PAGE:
Posted: by The Editor
Australia’s Tropical Fuck Storm can’t help themselves when it comes to being weird. Since 2018, they’ve released 3 full length records and a few EPs, seemingly upping the ante with each release. Presumably, by asking themselves just how deranged rock and guitar music can be until its transformed into something entirely different. Some have lumped them in with psychedelic rock because of their close ties with fellow Aussie garage rockers King Gizzard and the Lizard Wizard, but that doesn’t really seem to do their sound justice.
Perhaps they’re more in line with “art-rock,” but that makes them out to be some group of buttoned-up hipster phonies who are competing for grammy nominations, which couldn’t be more wrong. They’re as chaotic and filthy as a “rock band” can be, bringing the chops of vocalists Gareth Liddiard and Fiona Kitschin’s previous band The Drones, and combining it with off-the-wall psychedelic production and songwriting. Their newest project, the 5-track Submersive Behaviour, out February 3rd on Joyful Noise, is another foray into the wild cyclone that is Tropical Fuck Storm.
For instance, they’ve extended the mellow 13 and half minute Jimi Hendrix cut “1983 (A Merman I Should Turn to Be)” into a 17-minute raucous noise odyssey, filled with underwater bass tones and plenty of fuzz to boot. It maintains the original’s free-from jam middle section but fills it out with more than just bluesy guitar noodling. There’s white noise, hissing distortion, and even some seagull chirps that make you feel as if you’re hearing sounds of the outside world while inside the belly of a whale.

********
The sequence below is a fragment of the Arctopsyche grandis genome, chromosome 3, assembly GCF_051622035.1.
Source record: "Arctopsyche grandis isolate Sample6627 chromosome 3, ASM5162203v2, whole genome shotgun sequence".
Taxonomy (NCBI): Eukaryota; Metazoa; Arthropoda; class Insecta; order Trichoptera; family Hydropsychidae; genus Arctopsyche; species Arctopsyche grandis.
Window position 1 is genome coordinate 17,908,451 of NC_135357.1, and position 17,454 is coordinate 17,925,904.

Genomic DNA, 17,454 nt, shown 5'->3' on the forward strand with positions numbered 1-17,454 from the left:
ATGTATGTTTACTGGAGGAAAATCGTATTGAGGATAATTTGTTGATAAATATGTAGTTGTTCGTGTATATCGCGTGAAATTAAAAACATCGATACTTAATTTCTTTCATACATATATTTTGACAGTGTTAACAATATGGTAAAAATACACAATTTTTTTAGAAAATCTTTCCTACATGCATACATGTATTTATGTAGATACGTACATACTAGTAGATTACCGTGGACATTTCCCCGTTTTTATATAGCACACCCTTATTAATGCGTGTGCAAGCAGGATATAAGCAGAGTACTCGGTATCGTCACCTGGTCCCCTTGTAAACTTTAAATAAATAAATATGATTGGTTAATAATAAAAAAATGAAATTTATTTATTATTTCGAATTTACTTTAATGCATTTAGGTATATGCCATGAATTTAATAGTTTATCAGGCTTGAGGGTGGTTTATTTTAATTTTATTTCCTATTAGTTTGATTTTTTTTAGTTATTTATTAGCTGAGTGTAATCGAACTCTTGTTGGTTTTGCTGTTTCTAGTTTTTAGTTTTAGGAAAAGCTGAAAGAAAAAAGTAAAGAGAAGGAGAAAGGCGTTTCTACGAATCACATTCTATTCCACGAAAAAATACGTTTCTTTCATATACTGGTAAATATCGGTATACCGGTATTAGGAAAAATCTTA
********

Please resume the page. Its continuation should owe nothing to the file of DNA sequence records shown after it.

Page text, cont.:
“Moonburn” is kicked off with Liddiard’s signature howl and timid phased out guitar plucking with not much else backing him up, misleading the listener into believing they’re about to hear an off-kilter ballad. However, much like other Tropical Fuck Storm tracks, the band can’t help but stomp on their pedals and wail on needling harmonized riffs lifted straight from the bottom of the ocean. The chunky bass and drum thump of lead single “Ann” follows a similar pattern. They trudge along a filthy path, while Kitschin’s layered vocals keep everything cool and calm until suddenly, the song spirals into a black hole. You’re left holding on for dear life on the back of colliding guitars and whirling noise effects like an amateur space cowboy.
Submersive Behaviour is not just full of slow burns, though. “The Golden Ratio”’s thudding disco beat and “TAKE, TAKE, TAKE IT” refrain make it one of the bands most lively and danceable cuts, without losing an inch of chaotic guitar sleaze in the process. It’s like a modern era Queens of the Stone Age cut except with courage to be more than just an accessible radio rock hit. In fact, Tropical Fuck Storm as a group embody the rejection of rock n roll dullness—just look at how they’ve named themselves. They clearly have no intention of fitting in.
Disappointing / Average / Good / Great / Phenomenal
Submersive Behaviour is available on vinyl through Joyful Noise Recordings.
Nate Cross | @BigNafey
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